View Full Version : Smoking Meat Ain't Queer, It's Delicious.

04-11-2015, 07:56 AM
Well, the weather is improving all across our fine land. The wintry hellscape we were living in has thawed, and that means one thing: barbecue season.

For those who don't know--or aren't from Texas--, a true BBQ isn't defined by sauce. Sauce is the dress you put on the beautiful woman, not the woman herself, and it (the sauce? the dress?) usually is best left aside (or on the floor) if she is all that. BBQ is defined by slow, indirect heat, and smoke. By cooking things low and slow, you give time to break down all of the connective tissue and collagen in the meat, producing moist, tender, delicious, smokey, savory morsels to feed to your friends and family. Plus, you have plenty of time to sit around by the smoker & sip a cool beverage, shoot the shit, and otherwise enjoy the day.

The Wood

The choice of wood can make a significant difference in the flavor of your end product. A general rule of thumb is to use 'heavier' wood (oak, hickory, etc.) for heavier, denser meat like beef, and use 'lighter' wood (apple, adler, etc.) for fish, poultry, and some cuts of pork. Woods like hickory and mesquite have extremely strong flavor, and can easily overpower the flavor of your meat, seasoning, etc. For example, a slab of cured pork belly smoked for more than three or so hours in hickory will end up tasting mostly like a burn up piece of hickory, with a bit of pork fat on it. Which, sounding delicious, lacks the subtlety of a gentler smoke. Just be aware of what you are getting into, and choose accordingly.

Rolling your own wood is easy, cheaper, and generally preferable. If you have felled any aromatic deciduous trees (don't use coniferous, ever: they leave a tarry smoke on the meat that tastes like the bottom of a shoe that walked through a burning garbage heap), debark a section, chunk it into fist sized pieces, and allow the wood to dry for several months. Green wood combusts incompletely, and the many compounds not yet dried out and broken down leave a bitter taste on meat.

The Meat

Brisket is the classic cut for Texas BBQ, but eye round works just about as well. Get something around 10 lb., or which will chunk neatly into 5-10 lb. slabs. The meat should be able to be folded in half without much trouble; if you can't, the piece in question has a great deal of gristle, or may just be too thick.

Pork shoulder, bone in or out, makes a fantastic smoked cut. It can be pulled and left in it's juices for delicious pulled pork, or sliced. These cuts often share a cooking time with brisket and eye round, making them ideal bedfellows in the smoker. Pork loin, gently smoked at low temperature, with lighter wood such as apple or pecan will pretty much get you laid.

Poultry is a great way to round out your smoker. Start the denser, more thick cuts early in the morning, and as they come off, add chicken. Whole chickens work just fine, but be sure to stand them on end in order to allow the smoke to fully surround the bird. Quarters and thighs also make excellent morsels. Heck, if you want the most legendary wings of the summer, get a wire rack and smoke a 10 lb. case of wings until fork tender.

The Seasoning

Less is more when it comes to smoked meat. An excellent flavor profile is a combination of subtlety: a bit of wood smoke, umami from the meat fat, tender & savory cuts, and a touch of spice. Texas style brisket calls for salt & pepper. That's it. A 10 lb. brisket will take somewhere around 4 tablespoons of whole black pepper and 4-5 tablespoons of kosher salt, put into a spice grinder and ground coarse, to fully season. A good rule of thumb is 1/2 teaspoon of salt per pound of meat (not bone). Rubs should be applied a day or two before smoking, giving adequate time for the flavors to penetrate the meat, and for the salt to draw out water. Place the meat on a wire rack holding it above the floor of the dish you store it in.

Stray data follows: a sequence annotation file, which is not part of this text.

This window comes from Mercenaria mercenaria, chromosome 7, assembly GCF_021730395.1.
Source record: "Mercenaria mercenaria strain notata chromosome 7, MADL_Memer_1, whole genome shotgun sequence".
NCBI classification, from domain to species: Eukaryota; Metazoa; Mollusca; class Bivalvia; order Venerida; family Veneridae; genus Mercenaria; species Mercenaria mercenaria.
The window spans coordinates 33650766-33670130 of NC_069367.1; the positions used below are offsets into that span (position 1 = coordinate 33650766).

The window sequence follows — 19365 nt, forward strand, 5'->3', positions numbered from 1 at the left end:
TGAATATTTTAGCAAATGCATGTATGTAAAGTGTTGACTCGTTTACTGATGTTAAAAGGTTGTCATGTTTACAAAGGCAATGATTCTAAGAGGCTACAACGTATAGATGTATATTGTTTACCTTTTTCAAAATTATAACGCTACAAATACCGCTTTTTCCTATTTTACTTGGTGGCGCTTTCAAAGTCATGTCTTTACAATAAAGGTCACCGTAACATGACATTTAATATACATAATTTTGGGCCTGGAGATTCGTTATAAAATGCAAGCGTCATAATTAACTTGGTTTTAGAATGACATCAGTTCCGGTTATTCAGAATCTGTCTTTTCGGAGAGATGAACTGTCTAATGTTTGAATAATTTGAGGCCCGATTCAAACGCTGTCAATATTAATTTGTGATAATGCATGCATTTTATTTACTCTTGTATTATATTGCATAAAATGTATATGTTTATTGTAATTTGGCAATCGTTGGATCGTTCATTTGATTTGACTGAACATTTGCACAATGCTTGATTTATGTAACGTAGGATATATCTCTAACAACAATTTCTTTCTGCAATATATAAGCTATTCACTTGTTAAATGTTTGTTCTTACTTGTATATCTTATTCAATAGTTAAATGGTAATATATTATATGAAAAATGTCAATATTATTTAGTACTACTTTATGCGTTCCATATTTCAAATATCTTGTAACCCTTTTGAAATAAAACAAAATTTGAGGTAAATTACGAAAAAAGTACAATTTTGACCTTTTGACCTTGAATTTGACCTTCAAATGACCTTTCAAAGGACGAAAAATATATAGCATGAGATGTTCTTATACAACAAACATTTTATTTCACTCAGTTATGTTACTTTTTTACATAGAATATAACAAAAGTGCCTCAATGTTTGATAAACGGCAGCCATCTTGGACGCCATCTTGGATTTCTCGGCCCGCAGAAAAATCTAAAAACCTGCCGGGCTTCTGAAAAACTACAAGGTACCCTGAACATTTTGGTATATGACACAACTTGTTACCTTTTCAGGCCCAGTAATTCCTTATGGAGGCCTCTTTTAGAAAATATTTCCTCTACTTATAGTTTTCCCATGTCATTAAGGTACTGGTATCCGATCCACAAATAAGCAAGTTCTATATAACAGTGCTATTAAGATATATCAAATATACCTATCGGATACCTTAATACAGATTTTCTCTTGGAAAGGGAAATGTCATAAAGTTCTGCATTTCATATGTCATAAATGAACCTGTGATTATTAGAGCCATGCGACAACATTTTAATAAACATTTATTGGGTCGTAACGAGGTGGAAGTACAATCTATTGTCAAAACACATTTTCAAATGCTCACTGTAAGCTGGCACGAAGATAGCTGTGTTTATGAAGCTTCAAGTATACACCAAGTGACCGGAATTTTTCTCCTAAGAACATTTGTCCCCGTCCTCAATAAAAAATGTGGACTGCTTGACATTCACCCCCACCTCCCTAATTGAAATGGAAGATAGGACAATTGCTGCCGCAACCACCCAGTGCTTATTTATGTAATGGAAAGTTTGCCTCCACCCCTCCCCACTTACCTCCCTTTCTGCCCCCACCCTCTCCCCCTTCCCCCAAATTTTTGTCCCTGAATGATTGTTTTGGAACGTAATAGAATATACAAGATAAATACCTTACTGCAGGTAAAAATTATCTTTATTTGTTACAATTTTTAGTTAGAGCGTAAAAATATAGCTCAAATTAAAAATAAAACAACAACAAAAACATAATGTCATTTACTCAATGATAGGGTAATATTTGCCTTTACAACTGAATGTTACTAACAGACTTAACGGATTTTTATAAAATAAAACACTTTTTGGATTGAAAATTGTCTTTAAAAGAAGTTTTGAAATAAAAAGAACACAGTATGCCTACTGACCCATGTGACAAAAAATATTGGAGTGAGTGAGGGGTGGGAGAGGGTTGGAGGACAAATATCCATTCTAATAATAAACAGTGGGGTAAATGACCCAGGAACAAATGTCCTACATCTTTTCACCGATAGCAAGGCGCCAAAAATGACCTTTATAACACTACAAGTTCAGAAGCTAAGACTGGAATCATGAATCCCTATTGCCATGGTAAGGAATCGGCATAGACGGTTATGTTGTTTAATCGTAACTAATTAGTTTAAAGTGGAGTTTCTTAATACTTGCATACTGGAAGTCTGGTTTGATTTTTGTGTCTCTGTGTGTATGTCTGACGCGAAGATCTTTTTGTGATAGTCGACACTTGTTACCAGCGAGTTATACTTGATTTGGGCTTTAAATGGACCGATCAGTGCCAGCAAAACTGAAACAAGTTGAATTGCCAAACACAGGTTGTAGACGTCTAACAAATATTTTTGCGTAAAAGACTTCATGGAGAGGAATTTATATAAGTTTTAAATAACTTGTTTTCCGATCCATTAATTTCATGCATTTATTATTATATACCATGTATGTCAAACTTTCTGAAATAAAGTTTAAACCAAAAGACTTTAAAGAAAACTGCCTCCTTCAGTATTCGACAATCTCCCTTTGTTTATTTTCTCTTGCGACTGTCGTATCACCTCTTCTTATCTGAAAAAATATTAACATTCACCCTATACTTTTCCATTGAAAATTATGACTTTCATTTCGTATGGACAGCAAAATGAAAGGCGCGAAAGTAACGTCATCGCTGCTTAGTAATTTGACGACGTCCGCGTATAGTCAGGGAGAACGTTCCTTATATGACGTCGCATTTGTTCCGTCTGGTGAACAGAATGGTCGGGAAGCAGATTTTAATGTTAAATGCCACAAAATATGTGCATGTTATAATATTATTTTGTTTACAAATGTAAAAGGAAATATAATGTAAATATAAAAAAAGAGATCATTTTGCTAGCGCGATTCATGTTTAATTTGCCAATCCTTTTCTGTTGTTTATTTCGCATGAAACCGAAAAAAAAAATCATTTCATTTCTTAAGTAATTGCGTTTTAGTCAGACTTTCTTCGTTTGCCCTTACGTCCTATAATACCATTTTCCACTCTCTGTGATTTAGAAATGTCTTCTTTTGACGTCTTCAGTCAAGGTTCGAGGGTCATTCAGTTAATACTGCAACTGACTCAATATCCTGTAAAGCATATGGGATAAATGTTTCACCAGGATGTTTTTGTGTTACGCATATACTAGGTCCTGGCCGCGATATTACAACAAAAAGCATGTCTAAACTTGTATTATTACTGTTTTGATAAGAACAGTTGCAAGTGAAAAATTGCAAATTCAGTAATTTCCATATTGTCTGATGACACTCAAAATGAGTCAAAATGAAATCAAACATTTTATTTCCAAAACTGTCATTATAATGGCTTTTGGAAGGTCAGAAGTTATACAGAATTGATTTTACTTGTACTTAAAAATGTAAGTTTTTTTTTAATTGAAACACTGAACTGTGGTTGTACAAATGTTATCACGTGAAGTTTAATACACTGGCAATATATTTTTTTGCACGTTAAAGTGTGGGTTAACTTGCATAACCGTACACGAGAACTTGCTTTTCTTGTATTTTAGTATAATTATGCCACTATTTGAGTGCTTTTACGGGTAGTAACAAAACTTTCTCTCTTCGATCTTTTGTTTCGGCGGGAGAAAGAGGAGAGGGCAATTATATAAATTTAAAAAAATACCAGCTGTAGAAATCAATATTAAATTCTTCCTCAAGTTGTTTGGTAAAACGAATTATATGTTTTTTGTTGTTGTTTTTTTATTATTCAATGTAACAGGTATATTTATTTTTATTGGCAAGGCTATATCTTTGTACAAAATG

Past the puritanical Texan method, the limits are just your own creativity. The following is a spice mixture I use for my pork shoulders:

4 tbs. sweet / smoked paprika
4 tbs. kosher salt
4 tbs. black pepper, toasted and ground
2 tbs. chili powder
2 tbs. coriander seed, toasted and ground
2 tbs. garlic powder

Sometimes, I add two to four tablespoons of brown sugar.

The following is a tandoori style marinade for chicken:

4 cups greek yogurt
1-2 lemons, juiced
4 cloves of garlic, pureed
2 tbs. ginger puree
8 black cardamom pods
4 green cardamom pods
2 tbs. black pepper
2 tbs. coriander seed
1 tbs. cumin seed
1 cinnamon stick

Heat a dry sauce pan on high heat, then put all whole spices in the pan and toast, tossing frequently, until the spices begin to sizzle & pop. Remove from heat, and grind spices with a spice grinder. Mix all ingredients in a bowl, and toss chicken in the mixture. Marinade at least over night. Place chicken on a wire rack ~4 hours before smoking, allowing the yogurt marinade to drip off and dry.

The Smoking

Smokers come in varying shapes in sizes, from the bourgeois Green Egg, to a 55 gallon drum sawed in half. Learn your smoker, and master it. The most important characteristic of your smoker is its temperature range, and how much control you have over it. Ideally, you want to hot smoke beef, pork, and chicken at 225-325 degrees. The peak, sustained temperature of your smoker will determine how long you need to / can cook the meats in question. You will need to use a meat thermometer, or preferably an instant read thermometer, to keep a handle on your meat's internal temperature. Your smoker should have a drip pan of water in it, which acts as a kind of heat-battery, keeping the internal temperature down, and internal humidity up, producing a much more controllable cooking environment. Your target temperatures are as follows: